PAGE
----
Sunday, May 20, 2012
A Goodbye Melody
I heard music as I entered the nursing home. I thought the sound was familiar, and soon recognized it came from the piano in the dining room.
Who would be playing the piano at 7:00 in the morning? I pondered.
Curious, I headed to the dining room and peered through a glass window. I spied a few residents, some drinking coffee, others drinking juice. I continued scanning the large room until my eyes met the person playing the piano. It was a resident.
Seeing Dan playing the piano was a tremendous surprise to me, as I never knew he played the piano. I wished I had more time to get to know Dan better. After a week of being in the nursing home, he had been irritable, expressing he wanted to leave.
His physician indicated Dan was no longer able to take care of himself. At this point, Dan had already given up his apartment. But he now regretted it.
Dan’s oldest sister, Laura, was the only family around. She adored her “little brother” and always lived nearby, since the passing of their mother. In her seventies and with health problems of her own, she tried to convince Dan to stay in the nursing home. Unsuccessful in her persuasion, Laura’s heart softened to the point she decided to take Dan home with her.
Dan never married and had no children. He had no social life. He was a private person his entire life. Although it wasn’t in his medical records, it appeared to me he had some deficit in his cognitive ability, more like what in the mental health field is known as Borderline Intellectual Functioning. He was deemed disabled at a young age and attended special education. He lived with his mother most of his life, and after she died, Dan moved to a small apartment and managed to live independently for several years.
Dan continued playing the piano for a while. The other residents remained quiet, as though indulging in the music—some kind of classical piece, a soft and melancholy melody.
I headed to my office, thinking of my resident, trying to understand what he had gone through recently. Dan’s health had deteriorated. He had macular degeneration and his vision was poor. He wasn’t taking his medications properly at home because he couldn’t differentiate the pills. Dan was weak and had sustained some falls at home.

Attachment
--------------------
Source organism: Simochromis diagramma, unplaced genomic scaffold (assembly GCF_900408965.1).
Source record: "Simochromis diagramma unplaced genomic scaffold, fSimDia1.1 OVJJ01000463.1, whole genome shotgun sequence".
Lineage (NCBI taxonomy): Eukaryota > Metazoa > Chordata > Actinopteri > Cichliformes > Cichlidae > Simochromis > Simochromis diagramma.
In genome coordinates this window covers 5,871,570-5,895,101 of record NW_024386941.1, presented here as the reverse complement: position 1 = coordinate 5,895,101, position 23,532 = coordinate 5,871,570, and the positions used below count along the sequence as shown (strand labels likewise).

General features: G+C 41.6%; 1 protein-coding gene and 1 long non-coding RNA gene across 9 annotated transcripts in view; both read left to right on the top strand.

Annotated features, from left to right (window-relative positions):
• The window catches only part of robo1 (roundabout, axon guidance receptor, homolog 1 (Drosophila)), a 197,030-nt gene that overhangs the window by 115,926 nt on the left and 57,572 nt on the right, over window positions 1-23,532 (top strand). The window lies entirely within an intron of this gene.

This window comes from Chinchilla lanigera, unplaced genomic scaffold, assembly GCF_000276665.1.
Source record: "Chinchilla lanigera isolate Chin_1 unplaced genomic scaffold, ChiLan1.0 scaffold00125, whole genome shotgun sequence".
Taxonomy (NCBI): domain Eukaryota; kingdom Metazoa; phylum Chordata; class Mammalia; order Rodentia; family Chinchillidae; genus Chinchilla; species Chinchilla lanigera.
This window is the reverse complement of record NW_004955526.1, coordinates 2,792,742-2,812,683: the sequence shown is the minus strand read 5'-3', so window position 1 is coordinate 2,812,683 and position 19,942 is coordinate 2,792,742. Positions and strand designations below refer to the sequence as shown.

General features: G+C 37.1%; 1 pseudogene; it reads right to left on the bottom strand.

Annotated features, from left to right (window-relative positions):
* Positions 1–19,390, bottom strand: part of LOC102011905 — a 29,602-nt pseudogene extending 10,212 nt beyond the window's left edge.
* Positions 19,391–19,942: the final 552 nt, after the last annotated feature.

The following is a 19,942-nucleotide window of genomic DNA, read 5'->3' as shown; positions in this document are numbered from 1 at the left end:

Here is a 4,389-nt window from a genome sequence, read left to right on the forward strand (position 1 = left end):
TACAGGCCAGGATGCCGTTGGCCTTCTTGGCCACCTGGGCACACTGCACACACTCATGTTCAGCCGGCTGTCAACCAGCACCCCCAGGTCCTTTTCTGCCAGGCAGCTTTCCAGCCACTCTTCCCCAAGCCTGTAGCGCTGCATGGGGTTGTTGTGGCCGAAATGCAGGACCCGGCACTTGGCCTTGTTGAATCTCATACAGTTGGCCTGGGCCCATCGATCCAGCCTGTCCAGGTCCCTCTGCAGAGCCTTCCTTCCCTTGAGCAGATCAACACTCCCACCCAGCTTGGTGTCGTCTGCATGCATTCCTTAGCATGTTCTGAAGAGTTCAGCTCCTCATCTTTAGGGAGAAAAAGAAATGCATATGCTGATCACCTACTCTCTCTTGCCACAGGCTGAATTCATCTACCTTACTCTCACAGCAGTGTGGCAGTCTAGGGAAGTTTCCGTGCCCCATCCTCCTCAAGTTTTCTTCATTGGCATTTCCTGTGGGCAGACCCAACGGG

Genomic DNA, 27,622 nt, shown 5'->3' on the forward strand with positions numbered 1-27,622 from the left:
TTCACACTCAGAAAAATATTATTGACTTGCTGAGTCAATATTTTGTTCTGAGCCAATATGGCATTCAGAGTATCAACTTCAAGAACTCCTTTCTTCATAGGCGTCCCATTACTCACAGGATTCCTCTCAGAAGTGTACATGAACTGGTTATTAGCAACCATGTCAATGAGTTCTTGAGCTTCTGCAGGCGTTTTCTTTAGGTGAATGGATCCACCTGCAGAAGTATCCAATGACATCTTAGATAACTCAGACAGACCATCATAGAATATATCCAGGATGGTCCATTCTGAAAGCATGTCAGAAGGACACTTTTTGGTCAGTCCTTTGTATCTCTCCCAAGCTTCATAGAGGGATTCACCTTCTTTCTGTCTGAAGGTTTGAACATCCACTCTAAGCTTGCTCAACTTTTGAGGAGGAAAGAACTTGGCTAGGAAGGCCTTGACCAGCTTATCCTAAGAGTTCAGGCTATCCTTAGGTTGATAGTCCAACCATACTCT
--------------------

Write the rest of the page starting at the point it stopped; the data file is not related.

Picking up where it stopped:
I could see why he was angry and frustrated. He had lost his home, and his independence. And he wasn’t adjusting well to a closely monitored routine in a nursing home, around many people all of them strangers to him, not the most inviting scenario for a loner like Dan.
After breakfast, I observed Dan coming up in the hall, rolling his wheelchair. I assumed he was heading to his room, to wait for his sister since she would be in soon to pick him up. As he was to pass me, he slowed, drawing close to me. His face reflected sadness.
“Hi Dan!” I greeted and smiled at him.
Dan’s lips stretched into a half smile. “I want to tell you... this has nothing to do with you guys. You all have been nice.” He spoke with soft tone of voice, fishing for words. “I’m not... I’m just not ready to be in a nursing home.”
“Dan, I know that and I totally understand. We love you, and want you to be happy.” Dan unexpectedly opened his arms, and I reciprocated by embracing him.
“Dan, your sister is here!” A nurse exclaimed.
Dan flashed a wide smile, and rushed to meet her.
I finished setting up home health services for Dan. I thought of him the rest of that day. He left me with a winged heart and a treasured memory.
Sometimes, as I walked by the dining room early in the mornings, Dan’s delightful music replayed in my mind.
Dan’s sentimental goodbye melody, I mused.